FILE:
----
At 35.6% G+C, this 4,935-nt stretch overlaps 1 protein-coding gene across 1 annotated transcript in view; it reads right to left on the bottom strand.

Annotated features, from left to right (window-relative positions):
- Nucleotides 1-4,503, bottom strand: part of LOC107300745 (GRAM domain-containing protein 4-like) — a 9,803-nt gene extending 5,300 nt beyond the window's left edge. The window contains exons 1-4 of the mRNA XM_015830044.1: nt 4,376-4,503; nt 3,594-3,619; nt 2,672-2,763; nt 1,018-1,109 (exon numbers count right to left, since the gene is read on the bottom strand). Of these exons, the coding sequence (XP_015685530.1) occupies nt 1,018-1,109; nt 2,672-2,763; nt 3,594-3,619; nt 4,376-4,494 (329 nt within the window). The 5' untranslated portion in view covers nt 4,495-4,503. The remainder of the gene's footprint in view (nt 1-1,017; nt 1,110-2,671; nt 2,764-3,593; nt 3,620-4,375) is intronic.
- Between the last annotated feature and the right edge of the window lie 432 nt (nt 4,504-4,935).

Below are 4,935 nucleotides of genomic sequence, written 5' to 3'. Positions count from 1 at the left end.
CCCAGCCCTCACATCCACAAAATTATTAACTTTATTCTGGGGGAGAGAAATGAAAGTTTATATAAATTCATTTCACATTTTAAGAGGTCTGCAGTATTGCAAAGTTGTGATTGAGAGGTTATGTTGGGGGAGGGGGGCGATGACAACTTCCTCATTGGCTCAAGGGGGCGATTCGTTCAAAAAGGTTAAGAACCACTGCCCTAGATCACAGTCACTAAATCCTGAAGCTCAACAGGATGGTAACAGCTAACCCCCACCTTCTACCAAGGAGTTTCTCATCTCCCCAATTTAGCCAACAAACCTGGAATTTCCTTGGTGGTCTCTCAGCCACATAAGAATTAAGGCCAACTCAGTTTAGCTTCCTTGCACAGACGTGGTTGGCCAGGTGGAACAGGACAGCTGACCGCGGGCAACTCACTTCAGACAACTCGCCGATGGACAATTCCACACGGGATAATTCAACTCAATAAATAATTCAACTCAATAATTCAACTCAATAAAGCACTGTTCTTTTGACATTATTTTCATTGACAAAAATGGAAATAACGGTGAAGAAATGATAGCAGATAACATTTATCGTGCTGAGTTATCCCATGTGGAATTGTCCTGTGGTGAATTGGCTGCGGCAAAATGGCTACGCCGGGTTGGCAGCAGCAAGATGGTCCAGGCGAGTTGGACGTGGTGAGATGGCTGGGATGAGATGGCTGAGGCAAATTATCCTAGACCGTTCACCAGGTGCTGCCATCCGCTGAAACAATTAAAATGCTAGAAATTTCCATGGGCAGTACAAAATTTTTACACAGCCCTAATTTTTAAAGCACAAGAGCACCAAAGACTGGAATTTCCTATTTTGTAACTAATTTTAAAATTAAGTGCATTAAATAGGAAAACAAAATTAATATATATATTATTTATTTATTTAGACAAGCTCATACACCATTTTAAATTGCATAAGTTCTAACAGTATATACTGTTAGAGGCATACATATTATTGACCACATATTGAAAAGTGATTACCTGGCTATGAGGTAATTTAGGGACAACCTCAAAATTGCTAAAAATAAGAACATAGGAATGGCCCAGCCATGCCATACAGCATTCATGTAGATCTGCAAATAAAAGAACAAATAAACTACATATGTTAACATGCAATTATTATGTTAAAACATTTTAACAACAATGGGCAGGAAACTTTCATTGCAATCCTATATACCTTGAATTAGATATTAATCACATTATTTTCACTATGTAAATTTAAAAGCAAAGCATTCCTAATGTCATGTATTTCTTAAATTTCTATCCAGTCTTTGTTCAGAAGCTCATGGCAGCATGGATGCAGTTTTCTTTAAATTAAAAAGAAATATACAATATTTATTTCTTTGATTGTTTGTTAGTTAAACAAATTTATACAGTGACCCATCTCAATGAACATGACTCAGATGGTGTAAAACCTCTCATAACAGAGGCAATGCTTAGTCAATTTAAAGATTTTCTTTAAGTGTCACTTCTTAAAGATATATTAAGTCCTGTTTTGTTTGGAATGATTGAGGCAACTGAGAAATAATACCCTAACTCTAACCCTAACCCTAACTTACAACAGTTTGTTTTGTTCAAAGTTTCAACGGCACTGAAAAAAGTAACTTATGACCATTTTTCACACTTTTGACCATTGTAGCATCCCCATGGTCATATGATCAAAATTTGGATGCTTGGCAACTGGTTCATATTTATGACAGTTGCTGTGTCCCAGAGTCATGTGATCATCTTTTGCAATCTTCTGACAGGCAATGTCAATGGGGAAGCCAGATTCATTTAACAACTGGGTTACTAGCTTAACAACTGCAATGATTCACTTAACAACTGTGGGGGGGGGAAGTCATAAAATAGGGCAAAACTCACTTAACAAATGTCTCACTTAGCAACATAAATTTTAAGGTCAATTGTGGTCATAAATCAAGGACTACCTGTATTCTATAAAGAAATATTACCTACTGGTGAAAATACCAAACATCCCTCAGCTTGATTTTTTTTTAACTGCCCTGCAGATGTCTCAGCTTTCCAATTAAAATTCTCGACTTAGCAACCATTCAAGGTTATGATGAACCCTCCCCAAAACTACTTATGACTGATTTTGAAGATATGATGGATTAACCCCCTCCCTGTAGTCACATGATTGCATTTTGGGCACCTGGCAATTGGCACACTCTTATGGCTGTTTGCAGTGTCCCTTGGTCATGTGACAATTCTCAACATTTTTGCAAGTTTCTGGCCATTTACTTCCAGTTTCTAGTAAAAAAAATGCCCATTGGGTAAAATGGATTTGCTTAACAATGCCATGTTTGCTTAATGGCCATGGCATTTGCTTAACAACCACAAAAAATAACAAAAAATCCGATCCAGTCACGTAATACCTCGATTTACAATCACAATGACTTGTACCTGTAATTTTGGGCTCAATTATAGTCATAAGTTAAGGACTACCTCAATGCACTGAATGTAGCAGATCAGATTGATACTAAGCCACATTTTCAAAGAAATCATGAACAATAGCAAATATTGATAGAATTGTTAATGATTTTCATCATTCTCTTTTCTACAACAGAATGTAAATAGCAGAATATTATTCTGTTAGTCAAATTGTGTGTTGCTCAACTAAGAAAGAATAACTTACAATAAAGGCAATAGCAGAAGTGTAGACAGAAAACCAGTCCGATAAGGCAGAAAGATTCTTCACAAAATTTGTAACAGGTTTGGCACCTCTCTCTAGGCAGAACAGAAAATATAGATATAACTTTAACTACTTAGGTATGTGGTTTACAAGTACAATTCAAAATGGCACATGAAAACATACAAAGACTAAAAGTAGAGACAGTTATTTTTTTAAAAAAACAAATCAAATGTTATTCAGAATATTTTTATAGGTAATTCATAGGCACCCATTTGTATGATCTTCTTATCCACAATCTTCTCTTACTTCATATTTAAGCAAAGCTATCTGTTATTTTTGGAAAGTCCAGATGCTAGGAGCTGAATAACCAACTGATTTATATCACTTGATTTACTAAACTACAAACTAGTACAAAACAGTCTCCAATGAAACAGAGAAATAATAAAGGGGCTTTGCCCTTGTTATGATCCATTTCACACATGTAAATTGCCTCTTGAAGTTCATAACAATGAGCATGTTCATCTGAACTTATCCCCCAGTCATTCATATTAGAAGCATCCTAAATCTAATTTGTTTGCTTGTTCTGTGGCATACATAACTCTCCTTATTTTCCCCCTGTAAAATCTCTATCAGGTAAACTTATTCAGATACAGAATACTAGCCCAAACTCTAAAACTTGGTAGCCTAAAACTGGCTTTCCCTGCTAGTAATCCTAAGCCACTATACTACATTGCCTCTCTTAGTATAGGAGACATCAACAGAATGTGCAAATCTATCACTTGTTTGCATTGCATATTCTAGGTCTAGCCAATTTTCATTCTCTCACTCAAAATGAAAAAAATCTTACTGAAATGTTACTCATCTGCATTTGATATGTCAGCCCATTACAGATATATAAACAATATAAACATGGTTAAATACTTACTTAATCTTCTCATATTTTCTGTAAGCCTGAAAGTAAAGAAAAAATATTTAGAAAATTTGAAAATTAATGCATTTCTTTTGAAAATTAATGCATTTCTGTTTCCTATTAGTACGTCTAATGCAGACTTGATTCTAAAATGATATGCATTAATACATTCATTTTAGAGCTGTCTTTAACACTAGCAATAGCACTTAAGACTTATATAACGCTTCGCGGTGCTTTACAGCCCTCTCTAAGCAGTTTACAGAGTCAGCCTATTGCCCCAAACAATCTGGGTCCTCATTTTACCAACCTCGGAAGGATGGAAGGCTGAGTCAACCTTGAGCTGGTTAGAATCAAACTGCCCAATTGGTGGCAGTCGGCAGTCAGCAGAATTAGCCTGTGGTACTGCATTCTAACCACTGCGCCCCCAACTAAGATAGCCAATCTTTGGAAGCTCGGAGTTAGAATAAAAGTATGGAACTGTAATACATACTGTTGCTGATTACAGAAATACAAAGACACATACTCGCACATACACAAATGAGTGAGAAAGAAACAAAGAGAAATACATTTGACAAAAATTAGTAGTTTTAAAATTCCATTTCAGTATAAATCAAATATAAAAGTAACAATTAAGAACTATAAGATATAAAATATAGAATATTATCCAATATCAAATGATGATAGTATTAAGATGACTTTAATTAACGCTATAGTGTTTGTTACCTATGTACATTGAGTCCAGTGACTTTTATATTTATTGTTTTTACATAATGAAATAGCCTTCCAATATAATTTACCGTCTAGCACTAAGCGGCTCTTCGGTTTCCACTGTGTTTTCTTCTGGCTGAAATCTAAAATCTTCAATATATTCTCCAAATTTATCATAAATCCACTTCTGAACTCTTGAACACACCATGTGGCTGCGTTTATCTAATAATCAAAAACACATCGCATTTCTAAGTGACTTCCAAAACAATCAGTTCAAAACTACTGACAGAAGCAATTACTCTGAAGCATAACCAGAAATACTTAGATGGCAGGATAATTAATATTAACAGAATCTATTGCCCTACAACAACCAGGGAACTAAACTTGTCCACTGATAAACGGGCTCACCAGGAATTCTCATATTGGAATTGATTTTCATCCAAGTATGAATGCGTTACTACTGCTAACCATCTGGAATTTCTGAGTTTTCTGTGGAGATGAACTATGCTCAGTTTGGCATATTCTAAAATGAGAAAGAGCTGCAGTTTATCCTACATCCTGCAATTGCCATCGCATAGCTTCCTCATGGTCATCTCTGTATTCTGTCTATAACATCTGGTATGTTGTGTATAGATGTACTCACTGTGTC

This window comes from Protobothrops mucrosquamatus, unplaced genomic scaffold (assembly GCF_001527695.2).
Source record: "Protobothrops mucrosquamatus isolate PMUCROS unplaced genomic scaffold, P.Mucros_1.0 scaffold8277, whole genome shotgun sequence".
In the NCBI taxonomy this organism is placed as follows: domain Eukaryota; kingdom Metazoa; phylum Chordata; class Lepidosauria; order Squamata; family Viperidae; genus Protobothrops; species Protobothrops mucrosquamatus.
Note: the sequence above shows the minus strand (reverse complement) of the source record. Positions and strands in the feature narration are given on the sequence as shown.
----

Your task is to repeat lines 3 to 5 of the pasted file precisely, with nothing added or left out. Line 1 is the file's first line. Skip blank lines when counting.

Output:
- Nucleotides 1-4,503, bottom strand: part of LOC107300745 (GRAM domain-containing protein 4-like) — a 9,803-nt gene extending 5,300 nt beyond the window's left edge. The window contains exons 1-4 of the mRNA XM_015830044.1: nt 4,376-4,503; nt 3,594-3,619; nt 2,672-2,763; nt 1,018-1,109 (exon numbers count right to left, since the gene is read on the bottom strand). Of these exons, the coding sequence (XP_015685530.1) occupies nt 1,018-1,109; nt 2,672-2,763; nt 3,594-3,619; nt 4,376-4,494 (329 nt within the window). The 5' untranslated portion in view covers nt 4,495-4,503. The remainder of the gene's footprint in view (nt 1-1,017; nt 1,110-2,671; nt 2,764-3,593; nt 3,620-4,375) is intronic.
- Between the last annotated feature and the right edge of the window lie 432 nt (nt 4,504-4,935).

Below are 4,935 nucleotides of genomic sequence, written 5' to 3'. Positions count from 1 at the left end.